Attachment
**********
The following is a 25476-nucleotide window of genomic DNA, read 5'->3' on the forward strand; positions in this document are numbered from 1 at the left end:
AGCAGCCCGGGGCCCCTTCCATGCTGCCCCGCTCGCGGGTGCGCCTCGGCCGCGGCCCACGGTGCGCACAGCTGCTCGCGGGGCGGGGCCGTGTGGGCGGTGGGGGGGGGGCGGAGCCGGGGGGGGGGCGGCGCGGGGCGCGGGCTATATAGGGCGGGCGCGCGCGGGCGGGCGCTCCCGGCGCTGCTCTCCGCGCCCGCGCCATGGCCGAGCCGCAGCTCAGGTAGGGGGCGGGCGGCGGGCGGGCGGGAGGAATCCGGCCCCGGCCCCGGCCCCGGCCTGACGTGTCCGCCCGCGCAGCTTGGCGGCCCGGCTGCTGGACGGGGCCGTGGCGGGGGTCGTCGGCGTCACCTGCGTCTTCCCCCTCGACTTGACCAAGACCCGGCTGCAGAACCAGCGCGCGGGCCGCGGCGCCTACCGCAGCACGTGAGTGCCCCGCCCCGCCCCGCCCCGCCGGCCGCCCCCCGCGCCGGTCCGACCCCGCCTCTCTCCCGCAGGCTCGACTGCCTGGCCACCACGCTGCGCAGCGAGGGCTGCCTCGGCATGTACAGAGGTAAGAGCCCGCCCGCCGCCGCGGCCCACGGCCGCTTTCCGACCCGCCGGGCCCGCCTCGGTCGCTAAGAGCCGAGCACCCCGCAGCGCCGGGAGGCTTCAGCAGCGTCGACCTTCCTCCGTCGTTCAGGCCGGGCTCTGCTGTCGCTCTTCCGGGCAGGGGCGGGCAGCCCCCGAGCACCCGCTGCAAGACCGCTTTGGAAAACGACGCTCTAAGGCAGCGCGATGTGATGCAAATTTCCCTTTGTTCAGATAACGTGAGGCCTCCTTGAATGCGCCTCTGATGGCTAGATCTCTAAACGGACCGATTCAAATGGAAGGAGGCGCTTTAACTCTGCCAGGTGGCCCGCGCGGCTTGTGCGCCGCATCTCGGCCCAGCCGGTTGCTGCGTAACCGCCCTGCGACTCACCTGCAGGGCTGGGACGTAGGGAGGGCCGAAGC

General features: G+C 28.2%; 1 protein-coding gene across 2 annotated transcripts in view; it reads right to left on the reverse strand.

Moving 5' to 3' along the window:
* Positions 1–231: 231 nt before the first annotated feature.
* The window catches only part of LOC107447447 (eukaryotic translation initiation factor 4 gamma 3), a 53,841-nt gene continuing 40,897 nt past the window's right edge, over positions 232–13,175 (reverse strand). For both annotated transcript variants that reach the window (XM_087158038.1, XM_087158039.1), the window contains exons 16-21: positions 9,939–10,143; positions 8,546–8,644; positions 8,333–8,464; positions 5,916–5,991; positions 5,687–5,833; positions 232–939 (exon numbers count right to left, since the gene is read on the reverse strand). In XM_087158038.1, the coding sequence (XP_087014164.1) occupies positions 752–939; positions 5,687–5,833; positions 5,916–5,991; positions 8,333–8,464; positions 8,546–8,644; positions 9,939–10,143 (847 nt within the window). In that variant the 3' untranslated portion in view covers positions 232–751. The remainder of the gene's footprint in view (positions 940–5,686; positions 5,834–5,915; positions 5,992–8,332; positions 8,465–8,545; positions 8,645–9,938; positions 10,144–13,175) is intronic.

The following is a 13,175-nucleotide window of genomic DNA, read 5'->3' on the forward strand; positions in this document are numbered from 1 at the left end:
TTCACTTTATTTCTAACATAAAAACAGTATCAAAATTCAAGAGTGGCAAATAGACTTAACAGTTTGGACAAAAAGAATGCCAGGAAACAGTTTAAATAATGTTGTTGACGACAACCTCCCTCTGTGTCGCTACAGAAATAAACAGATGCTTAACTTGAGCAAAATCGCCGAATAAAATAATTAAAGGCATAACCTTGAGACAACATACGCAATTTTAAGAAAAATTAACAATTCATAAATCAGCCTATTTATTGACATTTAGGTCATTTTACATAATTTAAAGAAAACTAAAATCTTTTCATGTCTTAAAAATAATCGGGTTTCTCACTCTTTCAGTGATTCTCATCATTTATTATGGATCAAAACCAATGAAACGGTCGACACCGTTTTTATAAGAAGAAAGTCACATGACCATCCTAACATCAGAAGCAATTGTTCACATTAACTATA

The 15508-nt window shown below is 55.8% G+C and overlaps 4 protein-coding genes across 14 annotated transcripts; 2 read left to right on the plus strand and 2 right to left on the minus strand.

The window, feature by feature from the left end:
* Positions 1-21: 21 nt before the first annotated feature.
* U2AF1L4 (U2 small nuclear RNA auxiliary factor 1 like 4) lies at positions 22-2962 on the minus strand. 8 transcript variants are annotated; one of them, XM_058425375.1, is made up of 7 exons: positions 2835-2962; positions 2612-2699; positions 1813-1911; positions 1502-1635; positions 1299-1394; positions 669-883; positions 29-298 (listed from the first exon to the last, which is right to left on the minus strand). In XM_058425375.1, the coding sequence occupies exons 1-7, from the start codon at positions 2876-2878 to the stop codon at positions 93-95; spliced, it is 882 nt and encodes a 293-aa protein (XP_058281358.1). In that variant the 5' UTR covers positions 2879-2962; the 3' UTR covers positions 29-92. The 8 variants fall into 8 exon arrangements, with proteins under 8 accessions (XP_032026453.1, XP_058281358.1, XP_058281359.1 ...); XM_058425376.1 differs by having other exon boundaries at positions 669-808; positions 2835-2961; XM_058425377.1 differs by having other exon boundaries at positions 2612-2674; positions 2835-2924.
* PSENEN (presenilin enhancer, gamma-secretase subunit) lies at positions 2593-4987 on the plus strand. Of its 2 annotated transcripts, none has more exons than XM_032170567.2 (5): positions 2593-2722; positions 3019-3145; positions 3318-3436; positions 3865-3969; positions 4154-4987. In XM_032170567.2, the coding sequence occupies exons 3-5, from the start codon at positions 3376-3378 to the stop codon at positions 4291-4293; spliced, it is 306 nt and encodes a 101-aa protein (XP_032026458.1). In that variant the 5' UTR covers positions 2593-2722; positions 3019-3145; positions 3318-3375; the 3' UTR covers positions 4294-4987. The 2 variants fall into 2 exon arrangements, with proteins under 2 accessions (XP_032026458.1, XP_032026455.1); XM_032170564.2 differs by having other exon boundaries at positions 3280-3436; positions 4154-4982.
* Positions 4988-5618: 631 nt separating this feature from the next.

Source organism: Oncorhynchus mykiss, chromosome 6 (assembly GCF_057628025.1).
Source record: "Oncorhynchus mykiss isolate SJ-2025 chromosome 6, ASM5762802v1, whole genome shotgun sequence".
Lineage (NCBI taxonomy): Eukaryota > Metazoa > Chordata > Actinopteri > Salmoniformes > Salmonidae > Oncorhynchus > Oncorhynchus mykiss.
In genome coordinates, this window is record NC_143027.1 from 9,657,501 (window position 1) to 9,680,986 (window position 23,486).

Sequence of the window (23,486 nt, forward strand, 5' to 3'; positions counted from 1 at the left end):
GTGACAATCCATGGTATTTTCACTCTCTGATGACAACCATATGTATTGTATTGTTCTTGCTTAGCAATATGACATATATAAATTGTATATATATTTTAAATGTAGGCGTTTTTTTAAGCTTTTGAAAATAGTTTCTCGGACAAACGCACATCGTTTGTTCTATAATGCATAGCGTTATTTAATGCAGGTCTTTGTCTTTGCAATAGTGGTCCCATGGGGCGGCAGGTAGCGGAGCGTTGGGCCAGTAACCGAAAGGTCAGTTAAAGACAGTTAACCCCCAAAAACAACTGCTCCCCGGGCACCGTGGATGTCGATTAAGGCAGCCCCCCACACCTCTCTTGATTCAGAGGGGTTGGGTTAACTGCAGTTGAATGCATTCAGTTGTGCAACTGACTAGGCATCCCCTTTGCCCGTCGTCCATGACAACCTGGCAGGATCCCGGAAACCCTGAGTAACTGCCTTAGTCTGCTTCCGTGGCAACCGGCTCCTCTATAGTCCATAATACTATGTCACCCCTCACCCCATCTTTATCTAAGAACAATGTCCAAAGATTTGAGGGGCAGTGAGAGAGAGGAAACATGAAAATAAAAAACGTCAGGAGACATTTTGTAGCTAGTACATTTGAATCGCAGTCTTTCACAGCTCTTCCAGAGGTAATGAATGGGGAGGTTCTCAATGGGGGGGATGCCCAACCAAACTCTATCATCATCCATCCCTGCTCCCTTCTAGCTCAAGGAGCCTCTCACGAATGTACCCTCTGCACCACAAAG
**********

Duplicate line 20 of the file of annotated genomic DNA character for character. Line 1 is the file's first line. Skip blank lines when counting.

GTGACAATCCATGGTATTTTCACTCTCTGATGACAACCATATGTATTGTATTGTTCTTGCTTAGCAATATGACATATATAAATTGTATATATATTTTAAATGTAGGCGTTTTTTTAAGCTTTTGAAAATAGTTTCTCGGACAAACGCACATCGTTTGTTCTATAATGCATAGCGTTATTTAATGCAGGTCTTTGTCTTTGCAATAGTGGTCCCATGGGGCGGCAGGTAGCGGAGCGTTGGGCCAGTAACCGAAAGGTCAGTTAAAGACAGTTAACCCCCAAAAACAACTGCTCCCCGGGCACCGTGGATGTCGATTAAGGCAGCCCCCCACACCTCTCTTGATTCAGAGGGGTTGGGTTAACTGCAGTTGAATGCATTCAGTTGTGCAACTGACTAGGCATCCCCTTTGCCCGTCGTCCATGACAACCTGGCAGGATCCCGGAAACCCTGAGTAACTGCCTTAGTCTGCTTCCGTGGCAACCGGCTCCTCTATAGTCCATAATACTATGTCACCCCTCACCCCATCTTTATCTAAGAACAATGTCCAAAGATTTGAGGGGCAGTGAGAGAGAGGAAACATGAAAATAAAAAACGTCAGGAGACATTTTGTAGCTAGTACATTTGAATCGCAGTCTTTCACAGCTCTTCCAGAGGTAATGAATGGGGAGGTTCTCAATGGGGGGGATGCCCAACCAAACTCTATCATCATCCATCCCTGCTCCCTTCTAGCTCAAGGAGCCTCTCACGAATGTACCCTCTGCACCACAAAG